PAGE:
Thursday, April 27, 2006

Prawn Crackers ~ 'Har Pang'

This is the first time I have ever tried making har pang or keropok. I have always wondered how they were made. The only contact I have ever had with prawn crackers were the dry ones you buy from the shops. These crackers are light, crunchy and very flavoursome and very 'moreish'. Best prawn crackers I have ever had for a long time. This recipe is from Chips at kc


Homemade Prawn Crackers

Ingredients
300 g prawn meat
1/3 Tbsp salt
½ tsp ground white pepper
¼ tsp monosodium glutamate or ½ Tbsp sugar
300 g tapioca flour
½ tsp baking powder
¼ cup boiling water
Red food coloring (optional)

Method
1. Pound (or use a food processor)prawns to a fine smooth paste. Season with salt, pepper and monosodium glutamate.

2. Put tapioca flour into a large mixing bowl. Stir in baking powder. Add prawn paste and knead together.

3. Gradually add boiling water, stirring continuously with a wooden spoon as you do so.

4. When cool enough to handle, continue kneading until dough is firm and smooth and the prawn paste is distributed evenly throughout . (If you have a powerful food processor, the dough can be mixed and kneaded in it)

5. Divide the dough into 3 portions and roll each into a long roll about 5 cm in diameter. Make sure that the roll is very smooth and there are no cracks on the surface.

6. Put on a greased tray and steam over high heat for about 1½ hours or until cooked through (there should not be any white specks of flour).

7. Remove from the steamer and brush with red food coloring, if desired.

after steaming.....

8. Leave to cool and chill, uncovered, in the fridge overnight to set and dry out a little.

9. Slice into thin slices, about 1 mm, with a sharp knife or with a manual vegetable slicer. Lay out on trays and dry in the sun until thoroughly dried.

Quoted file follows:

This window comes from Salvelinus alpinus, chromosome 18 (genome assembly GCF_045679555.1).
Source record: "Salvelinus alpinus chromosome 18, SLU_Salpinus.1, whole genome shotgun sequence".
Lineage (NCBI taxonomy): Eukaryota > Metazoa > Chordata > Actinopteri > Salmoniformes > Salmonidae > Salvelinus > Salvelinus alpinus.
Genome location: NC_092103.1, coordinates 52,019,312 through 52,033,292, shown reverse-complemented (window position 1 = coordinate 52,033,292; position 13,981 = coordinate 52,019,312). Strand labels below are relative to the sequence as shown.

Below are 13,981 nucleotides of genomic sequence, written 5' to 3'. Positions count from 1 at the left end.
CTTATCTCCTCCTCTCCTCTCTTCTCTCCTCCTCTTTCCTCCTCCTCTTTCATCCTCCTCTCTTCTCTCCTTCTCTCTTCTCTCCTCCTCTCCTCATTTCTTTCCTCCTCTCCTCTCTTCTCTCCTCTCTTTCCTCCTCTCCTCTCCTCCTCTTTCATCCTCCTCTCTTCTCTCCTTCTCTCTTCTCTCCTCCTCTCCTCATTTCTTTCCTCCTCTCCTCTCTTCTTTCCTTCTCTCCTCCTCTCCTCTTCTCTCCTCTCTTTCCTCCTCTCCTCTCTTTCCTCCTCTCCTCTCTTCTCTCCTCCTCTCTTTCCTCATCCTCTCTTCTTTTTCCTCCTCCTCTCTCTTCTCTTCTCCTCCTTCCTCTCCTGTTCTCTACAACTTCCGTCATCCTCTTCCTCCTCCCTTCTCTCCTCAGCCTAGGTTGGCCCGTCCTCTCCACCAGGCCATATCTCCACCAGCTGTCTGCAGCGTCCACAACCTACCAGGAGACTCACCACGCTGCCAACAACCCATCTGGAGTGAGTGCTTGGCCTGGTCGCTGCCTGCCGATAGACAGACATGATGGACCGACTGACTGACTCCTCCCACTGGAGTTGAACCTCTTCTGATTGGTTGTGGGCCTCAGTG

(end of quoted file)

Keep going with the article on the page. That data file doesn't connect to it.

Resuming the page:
Sliced, uncooked har pangcut and laid out to dry.....

10. Deep fry in hot oil until it expands. Store in airtight containers.

Notes
1) Mixing with boiling water partially "cooks" the dough and helps to reduce the steaming time quite considerably.
2) Depending on how wet your prawn paste is you may need to add more or less water. DO NOT add more taipoca flour.
3) Make sure the prawn paste is absolutely smooth.
4) The dried crackers can be stored in airtight containers for 1 -2 years, in the freezer even longer. Sun them again for a day before deep frying.


Recipe by : Chips @kitchencaper (adapted)


Redneck says ……

We do not use any MSG in our cooking so used the sugar option in this recipe. They were so delicious - I was unable to stop eating!

6 Comments:

greedy said...

hi sinner my first batch of har pang was absolutely disaster. added too much water and whole thing was very gooey and unmanageable. then rested 2 days and had a go at it again. tis time round was better. did the whole process and finally come the frying part. the taste was very good. only had a slight prob. the middle of the fried crackers were a bit chewy. i actually had sun it for 2 days. pls advise many thanks again.

Sinner said...

Hi greedy,

Did the middle not fluff up during the frying process ? Maybe you need to keep it out in the sun to dry it a bit more. See whether it will help.

With mine, I have stored it in an airtight bag for more than a year and when I take it out to fry, it is still crunchy all over.

Other than the fact it might still have some moisture, I can't think of any other reason.

greedy said...

ok thanks for the advise. will try to be patient and sun it for a few more days if kids dont bug me for it.

Sinner said...

greedy, tell them you ran out of oil ;)

Andrew said...

Hi all,

Just want to share something my grandma use to do when making her famous prawn crackers for Chinese New Year. Don't throw the prawn shells away. Boil them and use the stock to add to the paste rather than just plain water. Also add cut cili padi to the paste but sparingly. My grandma will sun them after they are cut over a few weeks until it is very very dry. By the way, great blog and recipes.

Andrew, Muar.

Sinner said...

Great tip, Andrew. Thank you :)

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